The federal Department of Housing and Urban Development has proposed barring the head of the Freeport Housing Authority from doing business with the government for three years over allegations of mismanagement during his tenure as executive director of a housing authority in Tennessee.
A letter released by HUD Thursday states that Edward Pearlman was cited for his "failure to maintain and operate" housing projects in Shelby County, Tenn., in a "decent, safe and sanitary manner." News reports from Tennessee and minutes of an authority meeting show that Pearlman was fired from that position in 2011. He assumed leadership of the Freeport Housing Authority last year.
Pearlman has until March 24 to contest the decision, known as debarment, according to the HUD letter. If he is debarred, he will not be able to work as an employee or contractor for the federal government, or any agency that receives federal funds, for three years.
"Right now, he has a right to an appeal," said Joseph Cattano, board chairman of the Freeport authority. He declined to comment further.
Pearlman has not returned multiple calls from Newsday this week, and the housing authority has not responded to requests for documents made under the Freedom of Information Law.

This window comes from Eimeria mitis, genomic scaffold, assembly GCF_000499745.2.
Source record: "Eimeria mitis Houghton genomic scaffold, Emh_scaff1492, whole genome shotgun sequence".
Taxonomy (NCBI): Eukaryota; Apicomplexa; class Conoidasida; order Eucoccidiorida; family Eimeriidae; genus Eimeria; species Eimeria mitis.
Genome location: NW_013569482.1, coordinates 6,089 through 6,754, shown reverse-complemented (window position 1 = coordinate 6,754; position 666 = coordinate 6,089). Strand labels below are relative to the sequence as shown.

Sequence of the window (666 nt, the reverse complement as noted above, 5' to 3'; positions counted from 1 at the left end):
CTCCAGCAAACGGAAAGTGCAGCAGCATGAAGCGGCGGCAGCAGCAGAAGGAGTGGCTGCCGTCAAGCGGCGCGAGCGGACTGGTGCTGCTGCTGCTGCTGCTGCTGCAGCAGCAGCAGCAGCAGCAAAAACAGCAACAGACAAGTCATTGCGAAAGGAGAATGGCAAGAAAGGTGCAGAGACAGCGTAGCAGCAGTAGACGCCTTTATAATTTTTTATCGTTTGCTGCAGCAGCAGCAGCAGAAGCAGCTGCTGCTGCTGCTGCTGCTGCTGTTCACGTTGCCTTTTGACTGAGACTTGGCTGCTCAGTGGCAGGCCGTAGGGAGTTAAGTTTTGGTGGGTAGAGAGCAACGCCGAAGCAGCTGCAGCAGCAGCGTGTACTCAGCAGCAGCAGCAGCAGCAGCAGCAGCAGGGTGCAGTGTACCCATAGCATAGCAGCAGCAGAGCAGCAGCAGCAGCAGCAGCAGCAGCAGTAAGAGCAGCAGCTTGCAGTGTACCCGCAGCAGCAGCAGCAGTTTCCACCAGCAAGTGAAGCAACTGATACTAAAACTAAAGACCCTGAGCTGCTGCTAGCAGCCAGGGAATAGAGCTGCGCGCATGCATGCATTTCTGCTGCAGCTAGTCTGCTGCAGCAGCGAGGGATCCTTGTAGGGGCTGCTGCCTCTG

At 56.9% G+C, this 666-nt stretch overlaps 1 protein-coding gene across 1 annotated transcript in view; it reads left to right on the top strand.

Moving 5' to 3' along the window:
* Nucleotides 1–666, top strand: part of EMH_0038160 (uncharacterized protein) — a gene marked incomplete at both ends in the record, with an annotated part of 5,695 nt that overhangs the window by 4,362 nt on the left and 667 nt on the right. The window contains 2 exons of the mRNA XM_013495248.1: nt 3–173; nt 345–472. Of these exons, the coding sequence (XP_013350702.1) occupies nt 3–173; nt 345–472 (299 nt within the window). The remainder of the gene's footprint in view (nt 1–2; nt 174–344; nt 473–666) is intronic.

Village officials declined to comment on Pearlman's proposed debarment. Housing authority board member Luvine Martin also declined to comment. Attempts to reach the four other board members were not successful.
The housing authority manages 351 public housing units and distributes Section 8 vouchers to help pay rent for qualified Freeport residents.
It has received more than $8 million in federal funds since 2012 and had a $6.7 million budget in 2010, according to the most recent audit the authority provided.
Pearlman is paid about $80,000 per year by the housing authority. The authority does not receive money from Freeport Village, officials said.
Pearlman's potential debarment comes at a time when residents have complained that housing authority buildings are in a state of disrepair nearly 17 months after superstorm Sandy struck, and that the authority has not responded to their complaints.
Thursday, Charles Brandon, who has lived in Freeport public housing for 15 years, said of Pearlman, "He didn't do what he was supposed to do."
Records reviewed by Newsday and media reports show that Pearlman was executive director of the Shelby County housing authority from April 2008 to September 2011.
An audit by HUD found instances of mismanagement in Shelby County, including Pearlman's handling of a housing project the authority was supposed to sell.
That project was abandoned, with residents' personal documents left in an unlocked office. Pearlman told auditors he'd decided to "let it go back to nature," the audit states.
Debarment is among the most severe administrative penalties available to be used against HUD employees and contractors, said Amy M. Glass, a lawyer with the Washington firm Ballard Spahr, who has experience with HUD regulatory and compliance issues.
She said if Pearlman is debarred, the Freeport Housing Authority would not lose funds or suffer other consequences.